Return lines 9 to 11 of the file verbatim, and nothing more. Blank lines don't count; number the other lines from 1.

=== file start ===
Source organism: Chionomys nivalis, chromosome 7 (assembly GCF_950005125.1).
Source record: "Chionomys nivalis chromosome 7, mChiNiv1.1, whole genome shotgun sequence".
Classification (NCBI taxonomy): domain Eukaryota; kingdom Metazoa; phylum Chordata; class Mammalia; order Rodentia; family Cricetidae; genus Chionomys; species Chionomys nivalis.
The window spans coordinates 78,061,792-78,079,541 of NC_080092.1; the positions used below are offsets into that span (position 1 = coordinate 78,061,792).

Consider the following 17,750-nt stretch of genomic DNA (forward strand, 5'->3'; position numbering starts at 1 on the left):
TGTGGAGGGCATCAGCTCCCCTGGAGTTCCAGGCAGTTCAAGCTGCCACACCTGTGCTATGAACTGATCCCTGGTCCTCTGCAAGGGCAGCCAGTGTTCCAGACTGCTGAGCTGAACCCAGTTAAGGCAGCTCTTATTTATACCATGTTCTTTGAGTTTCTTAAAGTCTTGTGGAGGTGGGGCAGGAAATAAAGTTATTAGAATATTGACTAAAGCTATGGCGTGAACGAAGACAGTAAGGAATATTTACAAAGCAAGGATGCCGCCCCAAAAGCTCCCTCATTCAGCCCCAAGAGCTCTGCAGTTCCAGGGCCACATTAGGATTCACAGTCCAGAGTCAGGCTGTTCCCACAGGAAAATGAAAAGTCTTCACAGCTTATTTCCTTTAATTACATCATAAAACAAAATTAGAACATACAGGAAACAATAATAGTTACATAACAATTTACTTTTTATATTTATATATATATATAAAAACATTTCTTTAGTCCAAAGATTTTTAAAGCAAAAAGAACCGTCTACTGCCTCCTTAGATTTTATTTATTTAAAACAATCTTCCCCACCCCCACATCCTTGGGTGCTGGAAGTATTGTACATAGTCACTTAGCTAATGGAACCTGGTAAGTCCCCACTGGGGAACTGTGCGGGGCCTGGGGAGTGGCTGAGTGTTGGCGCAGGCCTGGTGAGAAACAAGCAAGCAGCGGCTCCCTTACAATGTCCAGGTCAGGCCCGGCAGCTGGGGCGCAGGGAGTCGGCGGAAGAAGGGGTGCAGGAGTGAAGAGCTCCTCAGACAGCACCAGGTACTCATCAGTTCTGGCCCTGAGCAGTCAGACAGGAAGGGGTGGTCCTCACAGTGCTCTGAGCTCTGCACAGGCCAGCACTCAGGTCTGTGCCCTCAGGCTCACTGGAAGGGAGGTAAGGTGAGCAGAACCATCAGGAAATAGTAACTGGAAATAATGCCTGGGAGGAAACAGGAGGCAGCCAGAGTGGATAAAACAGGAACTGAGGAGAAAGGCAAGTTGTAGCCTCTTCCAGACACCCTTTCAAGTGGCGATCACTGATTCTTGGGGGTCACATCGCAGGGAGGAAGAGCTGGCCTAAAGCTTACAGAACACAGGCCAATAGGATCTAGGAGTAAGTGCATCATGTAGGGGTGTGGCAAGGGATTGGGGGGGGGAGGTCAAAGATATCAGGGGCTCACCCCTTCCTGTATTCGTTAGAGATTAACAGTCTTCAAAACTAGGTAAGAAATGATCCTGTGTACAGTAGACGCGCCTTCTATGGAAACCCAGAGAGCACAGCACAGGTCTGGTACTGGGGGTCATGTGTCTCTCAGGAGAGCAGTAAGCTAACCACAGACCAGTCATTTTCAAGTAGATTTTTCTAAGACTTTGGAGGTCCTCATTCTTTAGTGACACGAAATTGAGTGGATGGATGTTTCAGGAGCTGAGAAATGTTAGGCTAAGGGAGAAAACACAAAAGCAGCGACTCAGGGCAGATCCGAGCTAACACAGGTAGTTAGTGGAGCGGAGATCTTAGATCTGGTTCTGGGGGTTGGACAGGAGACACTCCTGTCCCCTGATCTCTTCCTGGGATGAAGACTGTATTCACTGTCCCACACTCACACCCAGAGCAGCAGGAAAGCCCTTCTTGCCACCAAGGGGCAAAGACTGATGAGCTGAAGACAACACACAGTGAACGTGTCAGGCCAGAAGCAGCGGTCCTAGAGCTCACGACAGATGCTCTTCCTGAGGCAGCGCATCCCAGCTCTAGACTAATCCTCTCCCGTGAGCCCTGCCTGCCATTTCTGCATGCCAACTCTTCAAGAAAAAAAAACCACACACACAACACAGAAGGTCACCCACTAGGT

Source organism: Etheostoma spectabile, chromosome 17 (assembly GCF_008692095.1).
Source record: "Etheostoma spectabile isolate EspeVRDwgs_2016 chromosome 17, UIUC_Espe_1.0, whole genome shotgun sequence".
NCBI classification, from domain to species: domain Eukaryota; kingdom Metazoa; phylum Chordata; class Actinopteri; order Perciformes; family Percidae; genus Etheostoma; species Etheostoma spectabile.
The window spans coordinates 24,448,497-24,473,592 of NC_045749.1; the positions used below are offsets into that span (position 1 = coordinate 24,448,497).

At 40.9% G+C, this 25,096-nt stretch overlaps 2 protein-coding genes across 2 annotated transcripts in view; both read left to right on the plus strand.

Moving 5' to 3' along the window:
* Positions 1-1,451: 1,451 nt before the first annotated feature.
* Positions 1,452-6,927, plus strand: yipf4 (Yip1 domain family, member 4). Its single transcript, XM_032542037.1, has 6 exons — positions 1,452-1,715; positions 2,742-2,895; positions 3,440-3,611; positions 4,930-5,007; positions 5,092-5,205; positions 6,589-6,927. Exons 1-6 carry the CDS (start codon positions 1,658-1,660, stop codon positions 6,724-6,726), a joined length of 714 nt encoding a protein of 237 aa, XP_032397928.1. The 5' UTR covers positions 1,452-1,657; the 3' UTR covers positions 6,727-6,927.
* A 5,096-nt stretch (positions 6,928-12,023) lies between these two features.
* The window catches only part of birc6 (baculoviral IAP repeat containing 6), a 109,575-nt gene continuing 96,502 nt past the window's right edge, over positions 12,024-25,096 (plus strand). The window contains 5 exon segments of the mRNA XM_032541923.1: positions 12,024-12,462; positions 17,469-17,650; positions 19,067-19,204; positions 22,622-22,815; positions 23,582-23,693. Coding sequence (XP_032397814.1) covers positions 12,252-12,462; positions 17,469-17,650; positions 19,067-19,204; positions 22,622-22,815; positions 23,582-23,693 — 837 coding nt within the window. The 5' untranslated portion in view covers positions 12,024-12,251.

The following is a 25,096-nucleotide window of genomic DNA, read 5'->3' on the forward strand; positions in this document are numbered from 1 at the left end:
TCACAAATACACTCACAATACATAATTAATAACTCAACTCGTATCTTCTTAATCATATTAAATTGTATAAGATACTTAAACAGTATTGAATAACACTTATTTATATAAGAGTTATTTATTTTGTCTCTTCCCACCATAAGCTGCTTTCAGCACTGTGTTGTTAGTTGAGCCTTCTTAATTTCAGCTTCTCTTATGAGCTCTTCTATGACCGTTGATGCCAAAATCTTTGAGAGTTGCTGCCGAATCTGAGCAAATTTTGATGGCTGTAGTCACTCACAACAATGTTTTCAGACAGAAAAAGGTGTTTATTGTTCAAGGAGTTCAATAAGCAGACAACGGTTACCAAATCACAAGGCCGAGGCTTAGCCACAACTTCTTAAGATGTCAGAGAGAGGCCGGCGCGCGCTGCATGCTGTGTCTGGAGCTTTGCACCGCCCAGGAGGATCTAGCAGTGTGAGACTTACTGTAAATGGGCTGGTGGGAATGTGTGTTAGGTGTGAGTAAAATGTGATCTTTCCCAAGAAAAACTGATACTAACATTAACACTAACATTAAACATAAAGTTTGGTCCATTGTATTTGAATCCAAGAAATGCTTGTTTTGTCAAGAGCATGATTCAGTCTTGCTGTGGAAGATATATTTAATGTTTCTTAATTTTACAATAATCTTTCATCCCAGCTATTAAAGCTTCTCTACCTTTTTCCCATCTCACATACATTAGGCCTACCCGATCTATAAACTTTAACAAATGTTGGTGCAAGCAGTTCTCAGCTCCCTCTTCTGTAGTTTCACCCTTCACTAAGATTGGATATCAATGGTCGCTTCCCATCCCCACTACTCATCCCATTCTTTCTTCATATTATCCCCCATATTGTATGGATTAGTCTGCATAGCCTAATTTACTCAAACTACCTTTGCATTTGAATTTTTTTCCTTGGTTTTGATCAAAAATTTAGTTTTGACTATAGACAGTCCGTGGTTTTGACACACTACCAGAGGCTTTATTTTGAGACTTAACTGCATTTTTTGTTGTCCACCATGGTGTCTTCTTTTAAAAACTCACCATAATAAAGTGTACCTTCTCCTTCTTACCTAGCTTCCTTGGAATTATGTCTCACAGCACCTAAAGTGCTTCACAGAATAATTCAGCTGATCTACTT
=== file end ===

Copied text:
NCBI classification, from domain to species: domain Eukaryota; kingdom Metazoa; phylum Chordata; class Actinopteri; order Perciformes; family Percidae; genus Etheostoma; species Etheostoma spectabile.
The window spans coordinates 24,448,497-24,473,592 of NC_045749.1; the positions used below are offsets into that span (position 1 = coordinate 24,448,497).

At 40.9% G+C, this 25,096-nt stretch overlaps 2 protein-coding genes across 2 annotated transcripts in view; both read left to right on the plus strand.